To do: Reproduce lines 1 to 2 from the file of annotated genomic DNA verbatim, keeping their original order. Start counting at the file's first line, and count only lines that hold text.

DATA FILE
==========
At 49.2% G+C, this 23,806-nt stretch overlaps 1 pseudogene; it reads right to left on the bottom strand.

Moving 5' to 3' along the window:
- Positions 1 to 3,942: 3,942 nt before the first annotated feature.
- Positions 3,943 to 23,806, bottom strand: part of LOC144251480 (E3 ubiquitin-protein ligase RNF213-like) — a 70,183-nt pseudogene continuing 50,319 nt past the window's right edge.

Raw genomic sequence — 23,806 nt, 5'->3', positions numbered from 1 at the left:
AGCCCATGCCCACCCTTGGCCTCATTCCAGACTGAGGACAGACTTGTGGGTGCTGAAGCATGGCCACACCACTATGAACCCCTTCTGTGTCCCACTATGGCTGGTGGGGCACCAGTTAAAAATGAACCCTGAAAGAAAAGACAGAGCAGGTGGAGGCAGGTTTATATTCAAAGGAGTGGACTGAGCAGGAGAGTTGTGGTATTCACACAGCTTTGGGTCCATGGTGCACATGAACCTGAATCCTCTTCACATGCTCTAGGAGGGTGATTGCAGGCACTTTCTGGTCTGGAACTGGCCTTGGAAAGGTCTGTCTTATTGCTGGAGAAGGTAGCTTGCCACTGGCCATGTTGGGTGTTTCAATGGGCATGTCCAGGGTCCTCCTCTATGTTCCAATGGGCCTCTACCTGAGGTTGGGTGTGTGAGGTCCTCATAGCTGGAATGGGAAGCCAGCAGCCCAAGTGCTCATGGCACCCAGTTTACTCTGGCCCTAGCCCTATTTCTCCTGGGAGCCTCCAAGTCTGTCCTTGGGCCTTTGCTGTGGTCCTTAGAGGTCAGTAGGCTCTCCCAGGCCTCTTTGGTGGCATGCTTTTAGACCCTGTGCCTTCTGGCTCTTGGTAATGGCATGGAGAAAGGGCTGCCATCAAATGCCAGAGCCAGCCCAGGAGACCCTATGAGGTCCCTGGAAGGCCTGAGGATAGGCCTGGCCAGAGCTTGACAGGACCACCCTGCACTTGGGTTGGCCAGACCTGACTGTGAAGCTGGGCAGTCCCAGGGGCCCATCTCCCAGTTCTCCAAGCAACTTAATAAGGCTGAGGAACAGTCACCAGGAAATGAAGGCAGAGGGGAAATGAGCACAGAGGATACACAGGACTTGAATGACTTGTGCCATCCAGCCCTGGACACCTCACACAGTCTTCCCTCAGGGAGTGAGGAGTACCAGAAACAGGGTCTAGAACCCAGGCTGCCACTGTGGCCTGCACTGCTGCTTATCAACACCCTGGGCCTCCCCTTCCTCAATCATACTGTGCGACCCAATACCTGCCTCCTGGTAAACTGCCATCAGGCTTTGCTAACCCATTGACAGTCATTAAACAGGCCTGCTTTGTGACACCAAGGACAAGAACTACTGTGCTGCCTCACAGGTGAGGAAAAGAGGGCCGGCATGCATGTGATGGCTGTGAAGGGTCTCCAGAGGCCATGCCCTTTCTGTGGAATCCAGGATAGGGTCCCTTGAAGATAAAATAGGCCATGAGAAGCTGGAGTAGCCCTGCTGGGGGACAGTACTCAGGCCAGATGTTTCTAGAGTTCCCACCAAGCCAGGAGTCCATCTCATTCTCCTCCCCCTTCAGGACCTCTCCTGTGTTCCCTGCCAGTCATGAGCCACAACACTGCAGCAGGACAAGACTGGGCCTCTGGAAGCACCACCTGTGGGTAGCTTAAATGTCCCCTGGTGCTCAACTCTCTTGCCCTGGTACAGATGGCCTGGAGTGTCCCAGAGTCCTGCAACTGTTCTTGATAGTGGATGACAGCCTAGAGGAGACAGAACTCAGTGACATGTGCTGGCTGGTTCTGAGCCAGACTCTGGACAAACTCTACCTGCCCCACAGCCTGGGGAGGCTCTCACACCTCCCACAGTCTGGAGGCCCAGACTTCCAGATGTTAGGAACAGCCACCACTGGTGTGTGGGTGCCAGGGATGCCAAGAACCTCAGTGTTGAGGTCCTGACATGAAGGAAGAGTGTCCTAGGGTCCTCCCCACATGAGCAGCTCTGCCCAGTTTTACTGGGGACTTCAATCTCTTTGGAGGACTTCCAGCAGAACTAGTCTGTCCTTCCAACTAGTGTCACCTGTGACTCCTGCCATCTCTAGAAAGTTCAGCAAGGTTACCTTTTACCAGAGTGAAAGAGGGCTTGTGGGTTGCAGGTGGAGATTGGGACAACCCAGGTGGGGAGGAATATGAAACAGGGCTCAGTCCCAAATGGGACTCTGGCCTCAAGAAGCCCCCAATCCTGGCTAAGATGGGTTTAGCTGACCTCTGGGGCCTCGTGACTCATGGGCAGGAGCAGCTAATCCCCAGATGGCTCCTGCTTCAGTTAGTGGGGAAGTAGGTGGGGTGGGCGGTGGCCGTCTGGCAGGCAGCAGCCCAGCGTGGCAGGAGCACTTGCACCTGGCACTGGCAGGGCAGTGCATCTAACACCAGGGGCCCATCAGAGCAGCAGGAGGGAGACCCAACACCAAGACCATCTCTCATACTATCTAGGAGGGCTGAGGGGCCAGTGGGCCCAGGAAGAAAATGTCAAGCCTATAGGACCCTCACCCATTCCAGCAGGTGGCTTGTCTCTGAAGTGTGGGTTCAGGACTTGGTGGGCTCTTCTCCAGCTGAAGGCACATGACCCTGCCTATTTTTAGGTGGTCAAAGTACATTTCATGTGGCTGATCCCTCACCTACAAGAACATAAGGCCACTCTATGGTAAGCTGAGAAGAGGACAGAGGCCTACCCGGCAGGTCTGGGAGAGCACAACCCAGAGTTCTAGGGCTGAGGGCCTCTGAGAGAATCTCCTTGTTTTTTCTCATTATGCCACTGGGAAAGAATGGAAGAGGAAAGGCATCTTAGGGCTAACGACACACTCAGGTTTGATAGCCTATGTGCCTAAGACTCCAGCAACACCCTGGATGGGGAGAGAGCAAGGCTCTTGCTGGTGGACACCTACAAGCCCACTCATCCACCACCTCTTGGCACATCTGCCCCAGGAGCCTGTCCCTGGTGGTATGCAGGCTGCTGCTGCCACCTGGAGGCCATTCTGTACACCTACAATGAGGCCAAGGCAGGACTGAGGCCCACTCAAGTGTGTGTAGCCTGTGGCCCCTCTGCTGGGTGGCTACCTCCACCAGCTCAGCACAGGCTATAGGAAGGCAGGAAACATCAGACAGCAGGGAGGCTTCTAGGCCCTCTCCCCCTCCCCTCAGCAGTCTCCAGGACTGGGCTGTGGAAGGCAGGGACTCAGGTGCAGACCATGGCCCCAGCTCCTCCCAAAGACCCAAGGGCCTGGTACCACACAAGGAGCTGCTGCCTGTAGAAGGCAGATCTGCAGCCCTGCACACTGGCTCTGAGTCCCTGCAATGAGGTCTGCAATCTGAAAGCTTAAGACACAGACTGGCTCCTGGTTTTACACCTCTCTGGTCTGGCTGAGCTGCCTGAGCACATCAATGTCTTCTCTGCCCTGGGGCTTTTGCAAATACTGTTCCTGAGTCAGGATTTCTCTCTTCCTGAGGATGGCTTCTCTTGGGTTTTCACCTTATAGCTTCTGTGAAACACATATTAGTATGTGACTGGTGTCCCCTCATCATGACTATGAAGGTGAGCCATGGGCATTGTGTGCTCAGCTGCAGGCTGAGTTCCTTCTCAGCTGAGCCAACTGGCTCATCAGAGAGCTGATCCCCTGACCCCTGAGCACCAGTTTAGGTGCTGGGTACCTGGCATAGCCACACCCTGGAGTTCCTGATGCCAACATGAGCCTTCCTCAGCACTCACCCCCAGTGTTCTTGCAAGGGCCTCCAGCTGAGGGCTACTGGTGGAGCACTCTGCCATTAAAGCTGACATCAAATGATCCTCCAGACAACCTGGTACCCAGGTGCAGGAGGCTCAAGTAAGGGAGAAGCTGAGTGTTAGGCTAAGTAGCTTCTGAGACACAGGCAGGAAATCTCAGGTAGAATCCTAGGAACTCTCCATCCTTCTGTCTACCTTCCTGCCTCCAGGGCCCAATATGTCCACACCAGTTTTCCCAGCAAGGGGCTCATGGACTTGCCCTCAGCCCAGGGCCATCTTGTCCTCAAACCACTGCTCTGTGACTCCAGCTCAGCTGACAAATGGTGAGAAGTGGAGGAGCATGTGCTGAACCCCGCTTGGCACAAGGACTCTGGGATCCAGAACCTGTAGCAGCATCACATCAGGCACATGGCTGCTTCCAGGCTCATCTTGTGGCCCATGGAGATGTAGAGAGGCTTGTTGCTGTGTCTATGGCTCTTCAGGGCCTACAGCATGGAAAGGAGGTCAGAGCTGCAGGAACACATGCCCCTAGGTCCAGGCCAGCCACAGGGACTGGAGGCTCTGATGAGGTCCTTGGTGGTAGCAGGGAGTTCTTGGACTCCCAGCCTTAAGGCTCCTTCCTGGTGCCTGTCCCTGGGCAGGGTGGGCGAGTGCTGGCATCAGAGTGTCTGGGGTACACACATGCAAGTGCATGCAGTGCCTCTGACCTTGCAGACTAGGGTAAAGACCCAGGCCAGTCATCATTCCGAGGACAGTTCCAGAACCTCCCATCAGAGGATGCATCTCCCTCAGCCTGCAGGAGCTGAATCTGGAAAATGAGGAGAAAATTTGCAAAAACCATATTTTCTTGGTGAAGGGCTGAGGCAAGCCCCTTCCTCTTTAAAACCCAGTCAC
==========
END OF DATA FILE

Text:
At 49.2% G+C, this 23,806-nt stretch overlaps 1 pseudogene; it reads right to left on the bottom strand.

Moving 5' to 3' along the window: